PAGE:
Paul Greenberg

Barack Obama makes the perfect contrast with his opponent in this race. If John McCain is a doer, Barack Obama is a thinker. Or at least a talker. His time line on Iraq doesn't go beyond 2006, when American fortunes were at low ebb. To listen to him talk about Iraq, it's still 2006 and always will be. He's got a lot riding in this campaign on proving that American forces were defeated in a war that should never have been fought, and, if elected president, he might prove himself a prophet. For there is still time to snatch defeat from the jaws of victory.

Iraq doesn't matter, to hear Senator Obama tell it, because Afghanistan is really the central front in this war on terror, and that's where another three or four American brigades should do the trick. All of which reduces John McCain, a not very articulate man at his best, to a prolonged sputter. He tries to explain that the Surge wasn't just a matter of sending more troops to Iraq but how they were deployed in the midst of the population rather sequestered far from the action, and in close cooperation with Iraqi troops and tribesmen. The Surge wasn't just a new tactic but a new strategy.

A professor of law, Barack Obama is used to picking apart arguments, not deploying troops. Like most citizens in a post-draft America, he seems wholly innocent of even the rudiments of military culture. He speaks of military affairs with the assurance of someone who never had anything to do with them. For the first time in many years, I was reminded of an ROTC instructor of mine who was astounded beyond words that someone of our (apparent) intelligence just didn't get it.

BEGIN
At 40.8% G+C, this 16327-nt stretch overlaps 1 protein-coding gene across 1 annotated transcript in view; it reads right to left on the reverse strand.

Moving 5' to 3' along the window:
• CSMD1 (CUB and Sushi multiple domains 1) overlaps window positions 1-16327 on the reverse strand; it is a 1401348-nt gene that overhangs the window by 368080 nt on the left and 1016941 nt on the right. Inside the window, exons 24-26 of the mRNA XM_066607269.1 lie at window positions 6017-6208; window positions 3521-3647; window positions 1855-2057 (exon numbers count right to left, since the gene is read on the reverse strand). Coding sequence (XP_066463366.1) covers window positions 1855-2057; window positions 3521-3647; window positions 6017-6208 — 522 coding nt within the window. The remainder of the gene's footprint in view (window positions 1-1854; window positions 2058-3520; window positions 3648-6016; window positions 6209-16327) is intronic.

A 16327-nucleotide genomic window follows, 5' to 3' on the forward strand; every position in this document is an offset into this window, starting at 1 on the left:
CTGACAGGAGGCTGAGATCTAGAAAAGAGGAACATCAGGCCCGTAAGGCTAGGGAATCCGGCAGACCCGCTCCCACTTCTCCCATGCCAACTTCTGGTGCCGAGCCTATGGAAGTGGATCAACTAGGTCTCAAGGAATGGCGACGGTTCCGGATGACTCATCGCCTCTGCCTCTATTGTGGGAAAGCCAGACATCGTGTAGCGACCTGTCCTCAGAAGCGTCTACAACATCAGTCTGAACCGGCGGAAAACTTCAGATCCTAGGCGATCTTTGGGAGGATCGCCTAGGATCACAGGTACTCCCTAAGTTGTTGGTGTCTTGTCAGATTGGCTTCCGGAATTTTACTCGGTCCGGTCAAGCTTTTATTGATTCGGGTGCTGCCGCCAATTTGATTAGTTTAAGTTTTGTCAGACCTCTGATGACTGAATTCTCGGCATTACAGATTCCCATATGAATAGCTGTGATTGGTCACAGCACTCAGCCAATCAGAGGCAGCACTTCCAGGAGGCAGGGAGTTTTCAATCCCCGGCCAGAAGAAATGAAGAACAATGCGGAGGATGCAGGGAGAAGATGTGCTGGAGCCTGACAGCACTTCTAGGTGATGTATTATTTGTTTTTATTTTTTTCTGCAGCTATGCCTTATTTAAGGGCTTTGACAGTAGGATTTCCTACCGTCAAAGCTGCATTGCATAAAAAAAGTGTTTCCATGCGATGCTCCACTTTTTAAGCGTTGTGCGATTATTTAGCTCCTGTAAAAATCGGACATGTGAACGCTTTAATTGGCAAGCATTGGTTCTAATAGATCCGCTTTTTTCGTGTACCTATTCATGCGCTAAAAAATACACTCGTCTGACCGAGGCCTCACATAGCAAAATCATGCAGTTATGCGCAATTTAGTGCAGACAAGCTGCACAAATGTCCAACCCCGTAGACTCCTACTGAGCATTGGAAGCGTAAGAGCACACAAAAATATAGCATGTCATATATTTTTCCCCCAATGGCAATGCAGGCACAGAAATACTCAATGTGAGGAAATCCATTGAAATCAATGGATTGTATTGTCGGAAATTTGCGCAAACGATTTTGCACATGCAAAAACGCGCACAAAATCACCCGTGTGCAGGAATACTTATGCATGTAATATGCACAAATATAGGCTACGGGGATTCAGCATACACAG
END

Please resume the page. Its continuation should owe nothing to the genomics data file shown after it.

In the end, the debate was a wash between the old warrior and young critic, though it did give the country some idea of what having a president who's really a critic-in-chief would be like. An Obama administration could prove one of the most introspective and least effective in American history. A McCain administration would be headed by a cantankerous chief, but one whose naturally impetuous temperament has been seasoned by experience. Which raises the possibility that he might actually get some things done. As for Senator Obama's experience, I get the impression it lies mainly ahead.


Paul Greenberg

Pulitzer Prize-winning Paul Greenberg, one of the most respected and honored commentators in America, is the editorial page editor of the Arkansas Democrat-Gazette.